27 March 1809

Peninsular War: A combined Franco-Polish force defeats the Spanish in the Battle of Ciudad Real.

The Peninsular War was a conflict that lasted from 1807 to 1814, during the Napoleonic Wars. It was fought primarily on the Iberian Peninsula (modern-day Spain and Portugal), hence the name.

Background: The war began when Napoleon Bonaparte invaded Portugal and Spain in 1807, despite having previously established alliances with these countries. The invasion was part of Napoleon’s strategy to enforce the Continental System, which aimed to blockade Britain economically.

Resistance: The invasion sparked widespread resistance among the Spanish and Portuguese populations. Guerrilla warfare tactics were employed by local militias and irregular forces, which harassed and disrupted French supply lines and communications.

British Intervention: The United Kingdom, led by the Duke of Wellington (Arthur Wellesley), intervened on the side of Portugal and Spain. British forces, alongside Portuguese and Spanish allies, played a crucial role in several key battles, including the decisive Battle of Waterloo in 1815.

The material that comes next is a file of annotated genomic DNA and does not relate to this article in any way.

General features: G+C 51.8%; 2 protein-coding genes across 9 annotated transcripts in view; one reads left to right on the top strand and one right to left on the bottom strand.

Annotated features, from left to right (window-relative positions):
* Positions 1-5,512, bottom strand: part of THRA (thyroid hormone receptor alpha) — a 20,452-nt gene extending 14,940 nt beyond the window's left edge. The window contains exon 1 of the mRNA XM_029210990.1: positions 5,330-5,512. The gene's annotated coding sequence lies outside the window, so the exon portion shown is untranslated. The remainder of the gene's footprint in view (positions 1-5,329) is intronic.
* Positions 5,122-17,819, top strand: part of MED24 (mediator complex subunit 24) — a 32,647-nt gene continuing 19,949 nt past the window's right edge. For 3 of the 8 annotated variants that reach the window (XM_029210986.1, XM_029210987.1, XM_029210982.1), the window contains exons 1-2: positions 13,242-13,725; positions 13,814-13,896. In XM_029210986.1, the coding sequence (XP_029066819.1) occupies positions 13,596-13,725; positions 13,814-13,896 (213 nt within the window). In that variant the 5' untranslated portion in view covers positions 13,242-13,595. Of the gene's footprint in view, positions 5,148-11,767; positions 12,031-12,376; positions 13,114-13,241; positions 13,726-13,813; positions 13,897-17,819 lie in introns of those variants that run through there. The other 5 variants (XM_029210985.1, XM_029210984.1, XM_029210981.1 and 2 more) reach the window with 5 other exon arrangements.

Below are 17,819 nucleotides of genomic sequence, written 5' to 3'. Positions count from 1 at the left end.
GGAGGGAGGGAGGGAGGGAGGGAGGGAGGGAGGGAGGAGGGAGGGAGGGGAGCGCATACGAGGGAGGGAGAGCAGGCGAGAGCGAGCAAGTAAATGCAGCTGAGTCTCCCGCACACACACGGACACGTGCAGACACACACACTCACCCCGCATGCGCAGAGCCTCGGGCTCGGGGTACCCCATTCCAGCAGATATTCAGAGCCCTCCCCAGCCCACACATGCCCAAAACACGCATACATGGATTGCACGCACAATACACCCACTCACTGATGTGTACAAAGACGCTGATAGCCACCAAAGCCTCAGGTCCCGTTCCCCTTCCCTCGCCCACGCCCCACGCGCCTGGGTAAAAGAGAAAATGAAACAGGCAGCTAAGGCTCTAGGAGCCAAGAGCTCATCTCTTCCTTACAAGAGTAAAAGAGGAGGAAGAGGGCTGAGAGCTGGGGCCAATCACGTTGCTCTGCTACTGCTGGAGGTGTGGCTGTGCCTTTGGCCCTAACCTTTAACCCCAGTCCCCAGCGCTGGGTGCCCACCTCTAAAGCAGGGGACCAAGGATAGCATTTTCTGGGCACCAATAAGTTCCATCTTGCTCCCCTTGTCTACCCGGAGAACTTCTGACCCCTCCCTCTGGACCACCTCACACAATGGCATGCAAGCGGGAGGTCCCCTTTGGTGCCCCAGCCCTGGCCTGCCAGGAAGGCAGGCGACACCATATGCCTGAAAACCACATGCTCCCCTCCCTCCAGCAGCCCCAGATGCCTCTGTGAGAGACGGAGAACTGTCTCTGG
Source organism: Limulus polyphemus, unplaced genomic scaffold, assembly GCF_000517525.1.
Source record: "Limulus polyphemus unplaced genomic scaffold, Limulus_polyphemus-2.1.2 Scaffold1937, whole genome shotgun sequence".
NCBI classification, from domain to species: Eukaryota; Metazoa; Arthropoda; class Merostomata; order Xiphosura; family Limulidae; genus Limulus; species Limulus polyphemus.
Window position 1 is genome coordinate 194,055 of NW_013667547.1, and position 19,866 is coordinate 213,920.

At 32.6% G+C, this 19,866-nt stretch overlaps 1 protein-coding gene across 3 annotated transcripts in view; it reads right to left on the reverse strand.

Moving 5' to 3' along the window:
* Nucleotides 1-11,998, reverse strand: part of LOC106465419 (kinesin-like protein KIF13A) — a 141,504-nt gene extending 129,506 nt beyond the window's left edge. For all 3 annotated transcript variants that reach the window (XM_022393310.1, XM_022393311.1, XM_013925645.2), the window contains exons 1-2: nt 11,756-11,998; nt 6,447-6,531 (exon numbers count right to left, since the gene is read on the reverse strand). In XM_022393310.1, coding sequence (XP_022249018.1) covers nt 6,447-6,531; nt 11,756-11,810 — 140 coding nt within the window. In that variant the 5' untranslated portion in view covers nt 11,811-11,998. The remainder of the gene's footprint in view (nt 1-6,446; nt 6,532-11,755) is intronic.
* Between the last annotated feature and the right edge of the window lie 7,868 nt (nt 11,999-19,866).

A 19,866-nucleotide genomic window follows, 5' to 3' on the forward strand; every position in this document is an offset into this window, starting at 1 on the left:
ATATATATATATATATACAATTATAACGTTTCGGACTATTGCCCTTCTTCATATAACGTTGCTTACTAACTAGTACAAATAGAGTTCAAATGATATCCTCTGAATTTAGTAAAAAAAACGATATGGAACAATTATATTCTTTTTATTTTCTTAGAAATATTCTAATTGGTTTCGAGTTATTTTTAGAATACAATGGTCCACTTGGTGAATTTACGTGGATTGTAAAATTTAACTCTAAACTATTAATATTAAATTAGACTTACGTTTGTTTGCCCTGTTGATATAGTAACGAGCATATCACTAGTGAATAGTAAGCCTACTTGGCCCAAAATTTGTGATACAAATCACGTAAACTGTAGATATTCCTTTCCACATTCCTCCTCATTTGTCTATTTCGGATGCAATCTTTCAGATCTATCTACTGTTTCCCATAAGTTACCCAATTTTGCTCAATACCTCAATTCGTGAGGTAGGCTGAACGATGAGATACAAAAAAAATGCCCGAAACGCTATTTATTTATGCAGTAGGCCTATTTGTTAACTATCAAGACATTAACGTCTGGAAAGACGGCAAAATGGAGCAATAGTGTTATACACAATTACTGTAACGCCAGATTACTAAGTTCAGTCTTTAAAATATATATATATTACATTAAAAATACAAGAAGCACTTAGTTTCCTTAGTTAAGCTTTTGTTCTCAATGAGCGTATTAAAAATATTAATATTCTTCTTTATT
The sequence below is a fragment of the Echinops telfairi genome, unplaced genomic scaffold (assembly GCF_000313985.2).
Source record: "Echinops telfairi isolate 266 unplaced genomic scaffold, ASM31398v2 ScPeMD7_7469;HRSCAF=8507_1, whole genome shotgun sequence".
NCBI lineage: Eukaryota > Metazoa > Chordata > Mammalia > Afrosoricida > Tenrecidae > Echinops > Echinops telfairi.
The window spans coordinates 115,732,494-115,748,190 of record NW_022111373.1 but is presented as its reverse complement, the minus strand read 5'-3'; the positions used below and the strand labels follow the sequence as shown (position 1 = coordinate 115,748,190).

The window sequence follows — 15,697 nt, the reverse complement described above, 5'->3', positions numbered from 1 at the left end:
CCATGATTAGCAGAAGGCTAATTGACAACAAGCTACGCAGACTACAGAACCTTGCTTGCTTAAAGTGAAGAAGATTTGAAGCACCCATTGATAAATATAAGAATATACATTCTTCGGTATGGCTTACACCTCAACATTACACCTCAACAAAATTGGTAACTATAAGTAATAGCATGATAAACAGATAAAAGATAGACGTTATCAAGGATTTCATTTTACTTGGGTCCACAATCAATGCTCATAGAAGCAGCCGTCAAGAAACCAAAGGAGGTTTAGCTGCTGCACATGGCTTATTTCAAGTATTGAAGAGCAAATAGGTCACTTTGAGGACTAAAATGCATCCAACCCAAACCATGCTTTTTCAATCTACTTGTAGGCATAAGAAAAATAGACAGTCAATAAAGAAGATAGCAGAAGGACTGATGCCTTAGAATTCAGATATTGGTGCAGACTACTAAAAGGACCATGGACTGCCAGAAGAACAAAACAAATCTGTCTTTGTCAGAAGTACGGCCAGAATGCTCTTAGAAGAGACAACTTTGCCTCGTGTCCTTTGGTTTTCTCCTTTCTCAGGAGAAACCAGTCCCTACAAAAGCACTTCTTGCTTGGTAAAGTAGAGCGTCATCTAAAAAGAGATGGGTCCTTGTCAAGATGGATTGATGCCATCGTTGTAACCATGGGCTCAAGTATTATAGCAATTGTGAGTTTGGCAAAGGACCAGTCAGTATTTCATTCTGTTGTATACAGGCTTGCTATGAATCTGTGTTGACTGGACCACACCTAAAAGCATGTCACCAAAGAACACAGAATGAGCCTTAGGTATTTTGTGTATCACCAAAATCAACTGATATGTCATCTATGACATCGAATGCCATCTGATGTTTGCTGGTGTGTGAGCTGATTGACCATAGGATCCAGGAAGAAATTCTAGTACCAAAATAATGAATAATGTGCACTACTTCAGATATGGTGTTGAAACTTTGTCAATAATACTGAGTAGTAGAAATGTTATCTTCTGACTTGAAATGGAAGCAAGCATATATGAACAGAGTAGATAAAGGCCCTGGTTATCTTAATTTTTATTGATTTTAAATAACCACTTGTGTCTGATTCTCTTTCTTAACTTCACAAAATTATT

Key Battles: The Peninsular War featured several significant battles, including the Battle of Talavera, Battle of Salamanca, and the Siege of Ciudad Rodrigo. These battles saw both victories and defeats for the Allied forces, but ultimately contributed to the weakening of French control in the region.

End of the War: The Peninsular War came to an end in 1814 with the defeat of Napoleon and the subsequent Treaty of Paris. France withdrew its forces from the Iberian Peninsula, allowing Spain and Portugal to regain their independence.

The Peninsular War was a crucial theater of conflict during the Napoleonic Wars, marked by resistance movements, guerrilla warfare, and significant battles that ultimately contributed to the downfall of Napoleon’s empire. If you had a different event or conflict in mind for 1908, please provide more details, and I’d be happy to assist further.